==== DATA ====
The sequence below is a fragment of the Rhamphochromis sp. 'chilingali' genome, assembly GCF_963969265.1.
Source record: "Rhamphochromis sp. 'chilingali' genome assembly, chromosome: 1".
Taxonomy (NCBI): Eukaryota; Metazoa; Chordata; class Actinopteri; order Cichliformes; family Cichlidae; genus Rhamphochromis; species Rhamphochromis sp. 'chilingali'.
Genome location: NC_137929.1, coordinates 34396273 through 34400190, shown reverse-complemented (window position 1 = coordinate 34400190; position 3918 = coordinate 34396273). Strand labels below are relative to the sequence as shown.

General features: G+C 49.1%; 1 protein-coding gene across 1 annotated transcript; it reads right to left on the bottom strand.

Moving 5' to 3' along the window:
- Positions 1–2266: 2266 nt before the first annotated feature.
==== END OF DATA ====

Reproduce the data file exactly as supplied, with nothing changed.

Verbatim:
The sequence below is a fragment of the Rhamphochromis sp. 'chilingali' genome, assembly GCF_963969265.1.
Source record: "Rhamphochromis sp. 'chilingali' genome assembly, chromosome: 1".
Taxonomy (NCBI): Eukaryota; Metazoa; Chordata; class Actinopteri; order Cichliformes; family Cichlidae; genus Rhamphochromis; species Rhamphochromis sp. 'chilingali'.
Genome location: NC_137929.1, coordinates 34396273 through 34400190, shown reverse-complemented (window position 1 = coordinate 34400190; position 3918 = coordinate 34396273). Strand labels below are relative to the sequence as shown.

General features: G+C 49.1%; 1 protein-coding gene across 1 annotated transcript; it reads right to left on the bottom strand.

Moving 5' to 3' along the window:
- Positions 1–2266: 2266 nt before the first annotated feature.